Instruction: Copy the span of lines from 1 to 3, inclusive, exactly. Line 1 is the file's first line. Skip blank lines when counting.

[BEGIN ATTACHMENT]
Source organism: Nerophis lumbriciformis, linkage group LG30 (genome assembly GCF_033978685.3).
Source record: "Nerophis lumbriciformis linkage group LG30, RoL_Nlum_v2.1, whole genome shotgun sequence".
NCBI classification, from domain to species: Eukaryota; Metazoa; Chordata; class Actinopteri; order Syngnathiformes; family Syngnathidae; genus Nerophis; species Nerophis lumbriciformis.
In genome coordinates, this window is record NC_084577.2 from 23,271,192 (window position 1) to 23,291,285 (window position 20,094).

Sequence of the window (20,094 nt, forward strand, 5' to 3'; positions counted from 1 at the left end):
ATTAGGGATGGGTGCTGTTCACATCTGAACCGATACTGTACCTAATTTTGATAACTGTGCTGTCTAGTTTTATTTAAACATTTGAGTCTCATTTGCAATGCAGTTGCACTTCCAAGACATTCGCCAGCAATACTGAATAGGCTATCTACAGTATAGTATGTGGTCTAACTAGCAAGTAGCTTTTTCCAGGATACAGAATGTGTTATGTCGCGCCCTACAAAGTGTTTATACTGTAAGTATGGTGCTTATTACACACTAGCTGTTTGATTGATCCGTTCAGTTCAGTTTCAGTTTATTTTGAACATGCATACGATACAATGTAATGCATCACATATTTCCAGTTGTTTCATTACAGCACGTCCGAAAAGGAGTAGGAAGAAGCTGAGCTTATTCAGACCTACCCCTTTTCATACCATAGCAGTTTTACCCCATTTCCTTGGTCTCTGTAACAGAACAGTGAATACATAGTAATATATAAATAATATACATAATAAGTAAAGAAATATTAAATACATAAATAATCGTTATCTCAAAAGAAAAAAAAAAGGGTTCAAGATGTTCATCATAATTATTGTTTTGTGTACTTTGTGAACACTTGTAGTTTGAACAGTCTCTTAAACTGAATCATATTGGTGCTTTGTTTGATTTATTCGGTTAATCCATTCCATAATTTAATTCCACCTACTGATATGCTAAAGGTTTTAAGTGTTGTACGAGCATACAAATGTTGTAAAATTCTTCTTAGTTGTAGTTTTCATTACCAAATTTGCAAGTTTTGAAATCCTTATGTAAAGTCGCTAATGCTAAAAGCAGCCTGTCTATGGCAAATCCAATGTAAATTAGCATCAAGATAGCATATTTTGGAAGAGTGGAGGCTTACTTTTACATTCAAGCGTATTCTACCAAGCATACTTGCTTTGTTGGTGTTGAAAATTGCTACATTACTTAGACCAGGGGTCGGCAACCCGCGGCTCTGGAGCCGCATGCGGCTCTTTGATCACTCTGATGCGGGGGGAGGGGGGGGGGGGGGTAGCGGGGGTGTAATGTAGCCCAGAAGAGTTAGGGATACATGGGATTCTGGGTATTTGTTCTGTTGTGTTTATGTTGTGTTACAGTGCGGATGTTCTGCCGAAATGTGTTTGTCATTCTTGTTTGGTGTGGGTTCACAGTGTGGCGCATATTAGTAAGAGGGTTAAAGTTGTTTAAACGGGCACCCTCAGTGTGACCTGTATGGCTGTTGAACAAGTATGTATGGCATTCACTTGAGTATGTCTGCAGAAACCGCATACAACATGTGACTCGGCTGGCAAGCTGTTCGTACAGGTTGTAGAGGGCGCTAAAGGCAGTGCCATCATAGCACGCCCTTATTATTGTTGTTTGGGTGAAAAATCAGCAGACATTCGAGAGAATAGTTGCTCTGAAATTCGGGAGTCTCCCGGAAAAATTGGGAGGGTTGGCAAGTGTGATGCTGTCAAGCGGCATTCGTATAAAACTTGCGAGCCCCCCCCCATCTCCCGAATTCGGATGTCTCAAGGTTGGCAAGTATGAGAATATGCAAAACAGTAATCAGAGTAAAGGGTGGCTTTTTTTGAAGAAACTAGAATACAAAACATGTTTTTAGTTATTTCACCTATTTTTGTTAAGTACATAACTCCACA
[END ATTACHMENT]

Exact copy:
Source organism: Nerophis lumbriciformis, linkage group LG30 (genome assembly GCF_033978685.3).
Source record: "Nerophis lumbriciformis linkage group LG30, RoL_Nlum_v2.1, whole genome shotgun sequence".
NCBI classification, from domain to species: Eukaryota; Metazoa; Chordata; class Actinopteri; order Syngnathiformes; family Syngnathidae; genus Nerophis; species Nerophis lumbriciformis.